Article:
The long wait is over, and Ghostbusters: The Video Game is finally on store shelves. This latest version of Ghostbusters is a landmark of sorts, as its creation was aided by those that made the movies themselves; in a way, it’s accepted Ghostbusters canon, as it acts like the third movie in the series. The gameplay is solid, the more performance oriented work is just as good, and they add up to be worth more than the sum of their parts.
This particular review deals with the Wii version, which was developed by Red Fly Studios rather than Terminal Reality–they handled the Xbox 360, PC and PS3 versions of the title. Red Fly is also the developer of Mushroom Men: The Spore Wars, which was noted for its atmosphere, art style and mood, set by the graphical style and the music. Those very same elements permeate your Ghostbusters experience, and help make this game plenty of fun on its own, even sans the photo-realistic graphics of its console cousins.
Developer: Red Fly Studios
June 16, 2009
Rather than port the game over, Red Fly built the game from the ground up for Wii. While the story remains the same, and the game retains the fantastic voice acting of the original cast (Bill Murray, Harold Ramis, Dan Aykroyd and Ernie Hudson, among others, all return to play the parts they made famous), the graphical style is more cartoony in nature. This isn’t a bad thing though–the Ghostbusters have been done in cartoon form before, and this style fits the Ghostbusters universe very well. Look no further than some of the creatures you will face, or the environments you will visit, or the highly-stylized caricatures of the men in beige, and you will see what I mean. The Wii does stylized very well, and Red Fly and Ghostbusters nailed that.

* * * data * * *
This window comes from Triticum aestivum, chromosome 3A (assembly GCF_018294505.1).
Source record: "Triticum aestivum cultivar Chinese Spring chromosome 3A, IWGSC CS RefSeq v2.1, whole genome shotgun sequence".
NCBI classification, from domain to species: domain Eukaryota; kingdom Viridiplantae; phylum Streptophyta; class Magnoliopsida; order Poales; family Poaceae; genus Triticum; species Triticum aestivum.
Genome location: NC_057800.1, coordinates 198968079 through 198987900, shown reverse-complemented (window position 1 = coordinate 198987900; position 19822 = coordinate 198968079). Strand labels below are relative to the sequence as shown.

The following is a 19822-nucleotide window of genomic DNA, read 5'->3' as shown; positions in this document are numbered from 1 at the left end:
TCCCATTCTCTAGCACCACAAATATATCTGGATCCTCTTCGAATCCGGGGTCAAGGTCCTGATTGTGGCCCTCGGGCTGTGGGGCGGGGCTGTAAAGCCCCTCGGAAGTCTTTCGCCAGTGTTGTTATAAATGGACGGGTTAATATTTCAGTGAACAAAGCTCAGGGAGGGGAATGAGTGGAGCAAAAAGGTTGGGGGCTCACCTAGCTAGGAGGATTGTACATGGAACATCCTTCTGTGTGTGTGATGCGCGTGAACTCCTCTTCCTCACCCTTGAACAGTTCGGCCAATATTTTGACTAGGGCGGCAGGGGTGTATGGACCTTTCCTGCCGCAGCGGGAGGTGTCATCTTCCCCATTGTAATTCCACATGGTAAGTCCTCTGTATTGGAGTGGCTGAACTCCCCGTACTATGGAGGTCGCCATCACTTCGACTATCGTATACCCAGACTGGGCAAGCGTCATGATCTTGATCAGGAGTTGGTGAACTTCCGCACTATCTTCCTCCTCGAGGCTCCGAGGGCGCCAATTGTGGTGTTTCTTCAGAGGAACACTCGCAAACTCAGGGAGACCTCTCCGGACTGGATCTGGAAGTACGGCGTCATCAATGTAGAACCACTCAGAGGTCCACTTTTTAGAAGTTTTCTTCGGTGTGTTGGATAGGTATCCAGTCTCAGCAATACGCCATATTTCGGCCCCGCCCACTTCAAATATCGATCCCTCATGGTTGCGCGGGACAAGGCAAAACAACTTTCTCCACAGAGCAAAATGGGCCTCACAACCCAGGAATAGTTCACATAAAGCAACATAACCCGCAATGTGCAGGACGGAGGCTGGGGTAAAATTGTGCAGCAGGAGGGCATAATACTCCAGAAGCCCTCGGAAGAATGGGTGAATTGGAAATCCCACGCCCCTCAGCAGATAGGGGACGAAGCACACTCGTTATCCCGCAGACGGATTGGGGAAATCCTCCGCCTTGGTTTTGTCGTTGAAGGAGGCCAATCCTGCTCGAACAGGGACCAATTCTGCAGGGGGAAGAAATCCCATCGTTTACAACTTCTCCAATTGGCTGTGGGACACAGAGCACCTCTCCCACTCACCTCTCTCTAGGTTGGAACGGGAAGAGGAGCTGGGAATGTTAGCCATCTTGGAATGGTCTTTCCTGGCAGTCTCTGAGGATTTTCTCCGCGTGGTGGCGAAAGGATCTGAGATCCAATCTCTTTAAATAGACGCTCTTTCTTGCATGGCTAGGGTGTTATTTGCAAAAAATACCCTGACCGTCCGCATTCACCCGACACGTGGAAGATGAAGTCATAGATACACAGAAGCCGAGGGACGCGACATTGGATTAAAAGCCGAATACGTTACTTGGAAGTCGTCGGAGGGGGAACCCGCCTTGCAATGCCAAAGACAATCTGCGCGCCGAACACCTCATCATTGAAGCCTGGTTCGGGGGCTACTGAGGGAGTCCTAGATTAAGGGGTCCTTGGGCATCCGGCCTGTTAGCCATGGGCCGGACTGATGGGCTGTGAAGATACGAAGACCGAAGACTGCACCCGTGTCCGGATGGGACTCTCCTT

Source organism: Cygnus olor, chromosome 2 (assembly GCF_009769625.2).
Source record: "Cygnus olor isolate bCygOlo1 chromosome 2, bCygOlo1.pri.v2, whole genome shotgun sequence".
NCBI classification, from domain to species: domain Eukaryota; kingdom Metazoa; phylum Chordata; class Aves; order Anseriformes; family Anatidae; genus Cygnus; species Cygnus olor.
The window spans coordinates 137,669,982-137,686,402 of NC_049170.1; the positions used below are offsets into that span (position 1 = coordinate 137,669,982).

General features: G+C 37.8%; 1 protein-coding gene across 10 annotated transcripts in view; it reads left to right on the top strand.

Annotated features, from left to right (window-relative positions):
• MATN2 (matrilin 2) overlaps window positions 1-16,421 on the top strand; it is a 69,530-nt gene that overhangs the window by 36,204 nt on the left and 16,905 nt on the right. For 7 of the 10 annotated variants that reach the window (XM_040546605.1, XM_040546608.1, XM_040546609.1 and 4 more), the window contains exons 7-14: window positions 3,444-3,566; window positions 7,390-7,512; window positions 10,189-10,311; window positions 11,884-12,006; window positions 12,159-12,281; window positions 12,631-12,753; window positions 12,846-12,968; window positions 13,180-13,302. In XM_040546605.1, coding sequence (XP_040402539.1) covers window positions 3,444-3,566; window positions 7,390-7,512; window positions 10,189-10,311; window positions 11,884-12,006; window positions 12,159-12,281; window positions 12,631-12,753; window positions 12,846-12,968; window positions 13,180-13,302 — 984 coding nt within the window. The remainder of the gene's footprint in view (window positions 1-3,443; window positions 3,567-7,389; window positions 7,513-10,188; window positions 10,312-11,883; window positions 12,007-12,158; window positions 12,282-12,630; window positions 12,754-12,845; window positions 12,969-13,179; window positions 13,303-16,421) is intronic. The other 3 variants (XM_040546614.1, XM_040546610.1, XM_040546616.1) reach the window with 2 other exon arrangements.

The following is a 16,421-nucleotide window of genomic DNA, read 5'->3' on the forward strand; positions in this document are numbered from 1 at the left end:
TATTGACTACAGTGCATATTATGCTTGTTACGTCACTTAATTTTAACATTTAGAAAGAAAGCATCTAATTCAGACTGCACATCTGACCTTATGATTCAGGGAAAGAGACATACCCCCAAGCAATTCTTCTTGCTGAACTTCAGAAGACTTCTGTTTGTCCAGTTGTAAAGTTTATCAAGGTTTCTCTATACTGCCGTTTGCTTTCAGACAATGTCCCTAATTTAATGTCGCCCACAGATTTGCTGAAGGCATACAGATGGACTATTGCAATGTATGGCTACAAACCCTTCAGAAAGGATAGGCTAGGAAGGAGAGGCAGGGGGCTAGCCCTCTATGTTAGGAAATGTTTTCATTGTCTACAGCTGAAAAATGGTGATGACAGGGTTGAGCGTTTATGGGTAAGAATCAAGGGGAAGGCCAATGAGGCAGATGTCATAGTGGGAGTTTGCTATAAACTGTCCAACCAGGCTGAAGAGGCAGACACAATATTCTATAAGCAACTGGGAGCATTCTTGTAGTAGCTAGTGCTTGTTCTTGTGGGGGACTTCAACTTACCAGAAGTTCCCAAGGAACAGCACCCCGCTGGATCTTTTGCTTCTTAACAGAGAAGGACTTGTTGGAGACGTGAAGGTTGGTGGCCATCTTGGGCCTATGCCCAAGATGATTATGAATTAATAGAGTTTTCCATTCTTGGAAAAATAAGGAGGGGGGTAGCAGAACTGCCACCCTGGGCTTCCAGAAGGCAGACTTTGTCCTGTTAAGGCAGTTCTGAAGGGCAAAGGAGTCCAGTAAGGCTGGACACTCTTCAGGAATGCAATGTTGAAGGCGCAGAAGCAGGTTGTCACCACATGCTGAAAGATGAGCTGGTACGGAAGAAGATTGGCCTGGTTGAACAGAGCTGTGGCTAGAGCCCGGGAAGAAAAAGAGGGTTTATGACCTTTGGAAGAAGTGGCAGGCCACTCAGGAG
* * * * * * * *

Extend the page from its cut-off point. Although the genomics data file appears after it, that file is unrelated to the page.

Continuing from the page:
Gl33k, who so successfully created the music in Mushroom Men along with Les Claypool, return to help with Ghostbusters, and even without the metronome-based tunes, the sounds and music do much to add to the experience. It’s not quite survival horror fare, but it fits the mood and helps immerse you in the experience of chasing down ghosts through abandoned buildings, cemetaries and haunted hotels. The pace picks up when you start to wrangle ghosts, which serves to build tension and keep you in the moment. It’s all very effective, and a welcome addition.
So Ghostbusters Wii has a nifty look, and it sounds great, both musically and in its more movie-oriented moments. How does it play? Well, if you’ve ever wanted to strap on a proton pack, but can’t cart around 100 lbs. for very long–or you know, aren’t well versed in creating proton-powered beams capable of capturing the paranormal–then the Wii Remote is the closest you are going to get. Ghostbusters basically plays as a third-person shooter where you fire at ghosts to weaken them until you can capture them. When you hit that point, a capture cage automatically envelops them, and then you have to slam them around the room using motion-based quick time events. As with many other games that utilize motion QTE, they work well, and feel more satisfying than the twitch, button based variety. While this mechanic could become repetitive, there is enough variation in the types of enemies you will face and the ways you have to approach them that the wrangling retains its fun factor throughout, especially as the ghosts become more powerful and your allied ‘Busters start to drop like flies around you. Catching ghosts is a cinch too, as you just press Z and make a bowling motion with the nunchuk; if you don’t feel like throwing a trap out, don’t worry, as the other Ghostbusters almost always throw you out a few to make your life easier.